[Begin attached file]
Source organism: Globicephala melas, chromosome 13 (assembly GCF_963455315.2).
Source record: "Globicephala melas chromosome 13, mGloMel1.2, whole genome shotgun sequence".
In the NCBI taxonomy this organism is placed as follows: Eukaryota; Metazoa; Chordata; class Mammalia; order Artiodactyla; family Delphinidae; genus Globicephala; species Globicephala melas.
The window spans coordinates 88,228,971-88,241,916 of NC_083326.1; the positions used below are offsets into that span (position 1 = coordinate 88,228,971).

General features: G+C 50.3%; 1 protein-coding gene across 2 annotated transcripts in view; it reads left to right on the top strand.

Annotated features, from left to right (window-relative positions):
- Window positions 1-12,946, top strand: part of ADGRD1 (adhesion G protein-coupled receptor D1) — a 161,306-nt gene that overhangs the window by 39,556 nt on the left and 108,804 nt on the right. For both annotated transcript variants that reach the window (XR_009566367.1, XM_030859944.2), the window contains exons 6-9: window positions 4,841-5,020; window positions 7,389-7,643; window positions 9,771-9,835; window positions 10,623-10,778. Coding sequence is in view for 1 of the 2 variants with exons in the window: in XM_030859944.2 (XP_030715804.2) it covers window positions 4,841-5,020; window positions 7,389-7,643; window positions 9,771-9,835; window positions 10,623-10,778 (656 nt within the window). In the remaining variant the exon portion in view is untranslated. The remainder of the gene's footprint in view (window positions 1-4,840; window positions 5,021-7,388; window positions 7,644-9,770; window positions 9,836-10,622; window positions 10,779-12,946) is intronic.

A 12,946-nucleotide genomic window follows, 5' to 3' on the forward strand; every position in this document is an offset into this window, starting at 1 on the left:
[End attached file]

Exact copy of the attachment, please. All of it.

Source organism: Globicephala melas, chromosome 13 (assembly GCF_963455315.2).
Source record: "Globicephala melas chromosome 13, mGloMel1.2, whole genome shotgun sequence".
In the NCBI taxonomy this organism is placed as follows: Eukaryota; Metazoa; Chordata; class Mammalia; order Artiodactyla; family Delphinidae; genus Globicephala; species Globicephala melas.
The window spans coordinates 88,228,971-88,241,916 of NC_083326.1; the positions used below are offsets into that span (position 1 = coordinate 88,228,971).

General features: G+C 50.3%; 1 protein-coding gene across 2 annotated transcripts in view; it reads left to right on the top strand.

Annotated features, from left to right (window-relative positions):
- Window positions 1-12,946, top strand: part of ADGRD1 (adhesion G protein-coupled receptor D1) — a 161,306-nt gene that overhangs the window by 39,556 nt on the left and 108,804 nt on the right. For both annotated transcript variants that reach the window (XR_009566367.1, XM_030859944.2), the window contains exons 6-9: window positions 4,841-5,020; window positions 7,389-7,643; window positions 9,771-9,835; window positions 10,623-10,778. Coding sequence is in view for 1 of the 2 variants with exons in the window: in XM_030859944.2 (XP_030715804.2) it covers window positions 4,841-5,020; window positions 7,389-7,643; window positions 9,771-9,835; window positions 10,623-10,778 (656 nt within the window). In the remaining variant the exon portion in view is untranslated. The remainder of the gene's footprint in view (window positions 1-4,840; window positions 5,021-7,388; window positions 7,644-9,770; window positions 9,836-10,622; window positions 10,779-12,946) is intronic.

A 12,946-nucleotide genomic window follows, 5' to 3' on the forward strand; every position in this document is an offset into this window, starting at 1 on the left: